04/17/14 3:00pm
04/17/2014 3:00 PM
Traces of chemicals harmful to humans and wildlife have been found in the Peconic River in the area of the Connecticut Avenue boat launch in Calverton. (Credit: Barbaraellen Koch)

Traces of chemicals harmful to humans and wildlife have been found in the Peconic River in the area of the Connecticut Avenue boat launch in Calverton. (Credit: Barbaraellen Koch)

A multimillion-dollar chemical treatment facility currently pumping toxic contaminated groundwater from the Enterprise Park at Calverton — left over from years of pollution at the former Grumman site — is meeting its goals thus far, officials said last week. And while the large plume is not traveling underneath the Peconic River, as feared when it was first reported five years ago, it will take several more years of treatment before it is cleaned up.  (more…)

04/15/14 11:12am
04/15/2014 11:12 AM
Youth lacrosse players scramble for a ground ball in Riverhead. Parents are proposing an artificial turf field be built at EPCAL. (Credit: Barbaraellen Koch, file)

Youth lacrosse players scramble for a ground ball in Riverhead. Parents are proposing an artificial turf field be built at EPCAL. (Credit: Barbaraellen Koch, file)

A group of about 15 parents asked Riverhead Town’s recreation advisory committee to build a multi-purpose artificial turf field for lacrosse, soccer and football at the EPCAL site in Calverton.  (more…)

04/04/14 10:00am
04/04/2014 10:00 AM

EPCAL_sign

Sewer district superintendent Michael Reichel rightly calls the paradox in improving the sewer infrastructure at the Enterprise Park at Calverton a “chicken-and-egg type of thing.” With relatively little development on the 2,900-acre parcel, it’s hard to pay for upgrades. And with no upgrades, it’s tough to draw new development.

(more…)

04/03/14 6:00am
04/03/2014 6:00 AM
EPCAL Sandy cars

The western runway at EPCAL in June 2013. (Credit: Barbaraellen Koch)

To the editor:

I would like to state my agreement with George Bartunek’s Guest Spot last week about positioning the solar farm on the runway at the Enterprise Park at Calverton instead of destroying 30 acres of natural beauty and, at the same time, an important asset in climate control. (more…)

04/01/14 9:49pm
04/01/2014 9:49 PM
EPCAL is home to at least two endangered species. (Courtesy photo)

EPCAL is home to at least two endangered species. (Courtesy photo)

Despite striking out at the lower court and appellate court levels, Riverhead Town can challenge a set of new state Department of Environmental Conservation regulations that established stringent new rules for the protection of endangered and threatened species, the state’s highest court ruled Tuesday.  (more…)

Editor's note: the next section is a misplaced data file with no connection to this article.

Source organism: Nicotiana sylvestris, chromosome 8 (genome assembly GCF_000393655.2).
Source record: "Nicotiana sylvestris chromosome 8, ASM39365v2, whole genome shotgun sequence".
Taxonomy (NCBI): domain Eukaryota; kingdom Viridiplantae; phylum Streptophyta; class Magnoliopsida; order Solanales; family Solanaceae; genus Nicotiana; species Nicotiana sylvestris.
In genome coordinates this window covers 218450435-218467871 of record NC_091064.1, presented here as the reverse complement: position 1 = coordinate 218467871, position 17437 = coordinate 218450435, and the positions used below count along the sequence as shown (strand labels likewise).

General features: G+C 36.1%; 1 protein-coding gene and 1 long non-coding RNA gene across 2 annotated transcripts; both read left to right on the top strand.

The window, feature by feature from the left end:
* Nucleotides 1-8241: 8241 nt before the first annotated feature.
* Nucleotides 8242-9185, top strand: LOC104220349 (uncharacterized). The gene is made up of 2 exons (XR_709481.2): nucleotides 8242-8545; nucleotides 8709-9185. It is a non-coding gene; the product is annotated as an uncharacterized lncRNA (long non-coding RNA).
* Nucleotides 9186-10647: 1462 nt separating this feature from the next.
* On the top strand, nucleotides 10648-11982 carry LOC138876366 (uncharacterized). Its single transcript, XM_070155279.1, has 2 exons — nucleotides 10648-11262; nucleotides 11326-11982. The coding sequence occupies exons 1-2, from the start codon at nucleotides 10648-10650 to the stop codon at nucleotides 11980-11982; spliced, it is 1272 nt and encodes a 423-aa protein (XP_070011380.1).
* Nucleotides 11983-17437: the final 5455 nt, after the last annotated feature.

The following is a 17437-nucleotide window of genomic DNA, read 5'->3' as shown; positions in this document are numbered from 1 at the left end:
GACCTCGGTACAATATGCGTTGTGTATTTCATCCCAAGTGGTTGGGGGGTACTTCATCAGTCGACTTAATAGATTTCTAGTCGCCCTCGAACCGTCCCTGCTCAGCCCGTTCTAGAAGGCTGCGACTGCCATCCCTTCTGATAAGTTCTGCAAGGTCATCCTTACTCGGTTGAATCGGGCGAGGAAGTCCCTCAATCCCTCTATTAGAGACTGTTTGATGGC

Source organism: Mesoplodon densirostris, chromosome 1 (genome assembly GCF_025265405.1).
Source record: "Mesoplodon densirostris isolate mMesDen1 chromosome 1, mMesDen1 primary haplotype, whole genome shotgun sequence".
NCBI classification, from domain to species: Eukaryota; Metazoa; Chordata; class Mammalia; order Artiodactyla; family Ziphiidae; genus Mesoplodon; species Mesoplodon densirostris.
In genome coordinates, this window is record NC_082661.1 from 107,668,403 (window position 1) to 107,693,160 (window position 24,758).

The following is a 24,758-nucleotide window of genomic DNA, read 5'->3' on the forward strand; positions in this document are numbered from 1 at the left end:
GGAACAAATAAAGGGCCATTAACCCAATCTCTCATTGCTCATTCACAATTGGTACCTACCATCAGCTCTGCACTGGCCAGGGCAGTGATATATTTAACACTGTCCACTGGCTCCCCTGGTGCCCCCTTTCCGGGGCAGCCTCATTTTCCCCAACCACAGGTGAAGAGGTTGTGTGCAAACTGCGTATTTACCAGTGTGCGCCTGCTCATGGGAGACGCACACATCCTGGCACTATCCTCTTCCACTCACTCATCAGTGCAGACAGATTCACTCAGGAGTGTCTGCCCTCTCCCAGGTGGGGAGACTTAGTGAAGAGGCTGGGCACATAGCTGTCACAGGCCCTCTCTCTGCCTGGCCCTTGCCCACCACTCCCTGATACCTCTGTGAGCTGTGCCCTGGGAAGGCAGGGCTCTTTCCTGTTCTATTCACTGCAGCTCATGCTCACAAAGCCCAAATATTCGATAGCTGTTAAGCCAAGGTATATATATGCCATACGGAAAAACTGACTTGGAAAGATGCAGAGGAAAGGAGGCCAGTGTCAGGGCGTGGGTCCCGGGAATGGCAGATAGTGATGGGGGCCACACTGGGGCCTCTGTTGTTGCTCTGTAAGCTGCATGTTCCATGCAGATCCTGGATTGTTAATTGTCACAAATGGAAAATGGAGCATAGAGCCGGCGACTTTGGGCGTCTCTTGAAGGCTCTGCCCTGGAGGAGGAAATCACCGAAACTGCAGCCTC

03/30/14 8:00am
03/30/2014 8:00 AM
EPCAL Sandy cars

The western runway at EPCAL in June 2013. (Credit: Barbaraellen Koch)

The Riverhead Town Board recently passed a number of resolutions that “pre-qualify” a several firms to submit proposals for the construction of a solar photovoltaic plant at the Enterprise Park at Calverton. The location of such an installation would be the proposed subdivided lots located near the south end of the 7,000-foot runway.

Although the North Fork Environmental Council certainly supports the use of such green technology to meet our energy needs, we have to wonder why this project cannot be considered for construction on the runway itself. The western runway at EPCAL occupies approximately 30-plus acres and would certainly provide more than a substantial base for the infrastructure for the solar panels.

Extrapolations based on power generation from the BP/Met Life Long Island Solar Farm at Brookhaven National Laboratory indicate that a power plant constructed on the 7,000-foot runway would conservatively supply 7.7 million kilowatt-hours of electricity annually. This would provide enough renewable power for approximately 800 homes, with maximum solar energy generation occurring during the summer months when the demand for electricity is greatest due to air-conditioning loads. Data provided for the 200-acre solar farm at BNL indicates that a solar farm on the EPCAL runway would offset approximately 5,400 metric tons of carbon annually.

In order to allow the town to subdivide and partially develop land at EPCAL, the New York State Department of Environmental Conservation is requiring that the town cover the 7,000-foot runway with soil to partially compensate for the clearing and removal of grasslands and trees.

The NFEC questions the wisdom of this proposal.

If my calculations are correct, covering the 30-acre runway with six inches of soil would require depositing approximately 24,000 cubic yards. Assuming an average dump truck capacity of 20 cubic yards means this would require something on the order of 1,200 truckloads. Needless to say, this mandate would be a very expensive endeavor with questionable environmental benefit. One must also ask where all this valuable topsoil would be transported from.

Naturally, the North Fork Environmental Council supports the town’s interest in establishing a solar farm at EPCAL. Such an installation would help meet increasing demand for electricity and help New York reach the goal of producing 30 percent of its energy needs through renewable means by 2015.

But why not use the runway for the solar farm and preserve 30 acres of trees or grassland elsewhere?

bartunek_George Bartunek is a Riverhead resident and vice president of the North Fork Environmental Council.

03/25/14 6:00am
03/25/2014 6:00 AM

EPCAL_sign

Wading River Civic Association will hold a meeting Thursday, March 27, from 7:30 to 9 p.m. at Wading River Congregational Church auditorium.

The guest speaker will be Riverhead Town Councilman George Gabrielsen, who will discuss a proposal for a 90-acre energy park at EPCAL. The meeting is open to the public.